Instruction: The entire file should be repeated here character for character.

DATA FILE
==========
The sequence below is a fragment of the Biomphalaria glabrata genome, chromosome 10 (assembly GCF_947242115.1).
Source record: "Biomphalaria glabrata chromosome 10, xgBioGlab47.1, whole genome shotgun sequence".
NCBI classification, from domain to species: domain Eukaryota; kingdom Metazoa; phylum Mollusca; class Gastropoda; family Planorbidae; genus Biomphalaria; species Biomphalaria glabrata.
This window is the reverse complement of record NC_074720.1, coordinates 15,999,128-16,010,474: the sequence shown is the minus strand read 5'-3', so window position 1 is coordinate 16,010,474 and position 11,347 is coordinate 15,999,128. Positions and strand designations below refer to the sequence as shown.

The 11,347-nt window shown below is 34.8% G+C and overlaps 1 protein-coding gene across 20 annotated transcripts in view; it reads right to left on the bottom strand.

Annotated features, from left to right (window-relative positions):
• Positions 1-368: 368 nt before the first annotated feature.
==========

The sequence below is a fragment of the Biomphalaria glabrata genome, chromosome 10 (assembly GCF_947242115.1).
Source record: "Biomphalaria glabrata chromosome 10, xgBioGlab47.1, whole genome shotgun sequence".
NCBI classification, from domain to species: domain Eukaryota; kingdom Metazoa; phylum Mollusca; class Gastropoda; family Planorbidae; genus Biomphalaria; species Biomphalaria glabrata.
This window is the reverse complement of record NC_074720.1, coordinates 15,999,128-16,010,474: the sequence shown is the minus strand read 5'-3', so window position 1 is coordinate 16,010,474 and position 11,347 is coordinate 15,999,128. Positions and strand designations below refer to the sequence as shown.

The 11,347-nt window shown below is 34.8% G+C and overlaps 1 protein-coding gene across 20 annotated transcripts in view; it reads right to left on the bottom strand.

Annotated features, from left to right (window-relative positions):
• Positions 1-368: 368 nt before the first annotated feature.